Another highlight of my trip in '98, was the journey up to the north-east coast to Trincomalee, in an attempt to find good weather (Sri Lanka has two distinct monsoon seasons that effect different parts of the island at different times). I managed to hitchhike all the way to Trinco in a colourful truck, past innumerable army checkpoints manned by gun-toting teenagers who would break into huge beaming smiles when provoked. After one night, I decided to head slightly further north to a place called Nilavelli, in search of a nice beach. What I found, surpassed all expectations - a forgotten paradise, lost amidst the uncertainty, chaos and fear of the ongoing civil war. The bleached white sand dipped into the glassy turquoise sea, which you could walk into for two kilometers at certain times of day, with the water barely above your waist, before catching a wave all the way into the beach. In the two days I spent on Nilavelli beach, I saw no-one apart from the caretaker of my guest house (I was the only guest). To this day it remains the most perfect beach I have ever seen.

It was for this reason that I was so keen to re-visit Nilavelli this time around. My memory is normally very poor, but I wanted to know whether or not these faded, frayed images would bear any resemblance to a beach that in the eleven years since had seen a cease fire and increase in tourism, the full force of the tsunami only two years later and more recently a big push by the government to wipe out the LTTE (Tamil Tigers) altogether.

As in 1998, our journey to Trincomalee involved passing through untold numbers of army checkpoints. With the civil war threatening to reach some kind of conclusion and Independence Day looming, I wandered if security levels were particularly high or if these poor people had endured this rigmarole every day since I had last visited and long before then. As we edged closer and closer to Trinco there was plenty of time to take in our surroundings while we waited for locals to file off the bus, the contents of the bus to be examined and then file back on again. The extent of the damage on the general landscape was plain to see. There was little to suggest there was much of a community beyond the army barracks and checkpoints along the roadside. There was a distinct lack of lush jungle or cultivated fields; just a vast expanse of rough, spartan bushland, that seemed devoid of nature or man's loving touch, sacrificed to the needs of war. We were entering the edges of a Sri Lanka that was far removed from the South - where times were occasionally hard, but not desperate. This was the battleground of Sri Lanka's war, the place where the LTTE fought first against the oppression of the Sinhalese government, demanding a separate homeland, Eelam and later for a cause that seemed less concerned with the betterment of the Tamil population as a whole and more for the immediate enrichment of those in charge.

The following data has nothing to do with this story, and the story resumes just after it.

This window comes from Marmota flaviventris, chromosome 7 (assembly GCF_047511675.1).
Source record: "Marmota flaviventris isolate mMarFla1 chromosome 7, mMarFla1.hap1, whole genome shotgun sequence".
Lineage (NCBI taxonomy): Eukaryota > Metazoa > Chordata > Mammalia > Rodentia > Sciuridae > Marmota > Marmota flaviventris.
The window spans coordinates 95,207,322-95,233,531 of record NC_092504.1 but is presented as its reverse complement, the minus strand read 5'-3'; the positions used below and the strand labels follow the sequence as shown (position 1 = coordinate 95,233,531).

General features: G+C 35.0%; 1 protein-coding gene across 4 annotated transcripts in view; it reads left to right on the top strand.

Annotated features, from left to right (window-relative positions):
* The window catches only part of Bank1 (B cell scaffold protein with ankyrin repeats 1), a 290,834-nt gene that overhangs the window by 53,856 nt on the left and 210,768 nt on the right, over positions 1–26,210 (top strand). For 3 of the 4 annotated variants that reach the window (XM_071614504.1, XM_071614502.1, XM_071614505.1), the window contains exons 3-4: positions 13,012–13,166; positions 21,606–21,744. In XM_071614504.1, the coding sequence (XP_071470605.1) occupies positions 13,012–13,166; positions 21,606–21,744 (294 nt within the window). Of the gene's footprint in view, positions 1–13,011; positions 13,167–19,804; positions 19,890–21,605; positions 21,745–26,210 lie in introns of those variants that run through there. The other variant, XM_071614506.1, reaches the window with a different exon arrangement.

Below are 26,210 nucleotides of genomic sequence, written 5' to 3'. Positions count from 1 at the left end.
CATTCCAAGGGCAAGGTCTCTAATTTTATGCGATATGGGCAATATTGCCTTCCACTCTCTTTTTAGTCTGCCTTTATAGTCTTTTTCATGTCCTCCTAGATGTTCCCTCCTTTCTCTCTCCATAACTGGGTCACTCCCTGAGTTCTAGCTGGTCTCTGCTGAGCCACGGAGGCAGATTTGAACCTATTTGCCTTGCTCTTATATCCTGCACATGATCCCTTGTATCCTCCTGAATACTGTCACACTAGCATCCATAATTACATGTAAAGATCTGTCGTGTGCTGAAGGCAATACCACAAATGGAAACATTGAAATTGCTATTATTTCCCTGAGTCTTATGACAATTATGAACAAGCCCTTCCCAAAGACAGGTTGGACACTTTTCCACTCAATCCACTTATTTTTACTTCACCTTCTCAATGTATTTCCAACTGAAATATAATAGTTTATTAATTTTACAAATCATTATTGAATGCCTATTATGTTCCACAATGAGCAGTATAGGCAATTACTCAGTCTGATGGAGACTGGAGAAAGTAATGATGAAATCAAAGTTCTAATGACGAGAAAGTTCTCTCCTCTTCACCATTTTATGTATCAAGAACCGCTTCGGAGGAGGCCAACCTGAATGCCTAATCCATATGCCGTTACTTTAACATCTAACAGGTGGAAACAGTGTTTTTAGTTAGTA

The blame for the conflict can be attributed to either side, depending on your perspective, and clearly there have some terrible decisions and atrocities committed by both the Sri Lankan government and the Tamil freedom fighters over the years, not to mention the fact that the continuation of the war was almost certainly beneficial to both sides from a financial perspective. It seems though that at long last, the government is aware of the Sri Lanka people's overwhelming desire for an end to the conflict. A conflict that has raged for almost thirty years, between a Sinhalese and Tamil population that have for the most part continued to live and work alongside each other peacefully.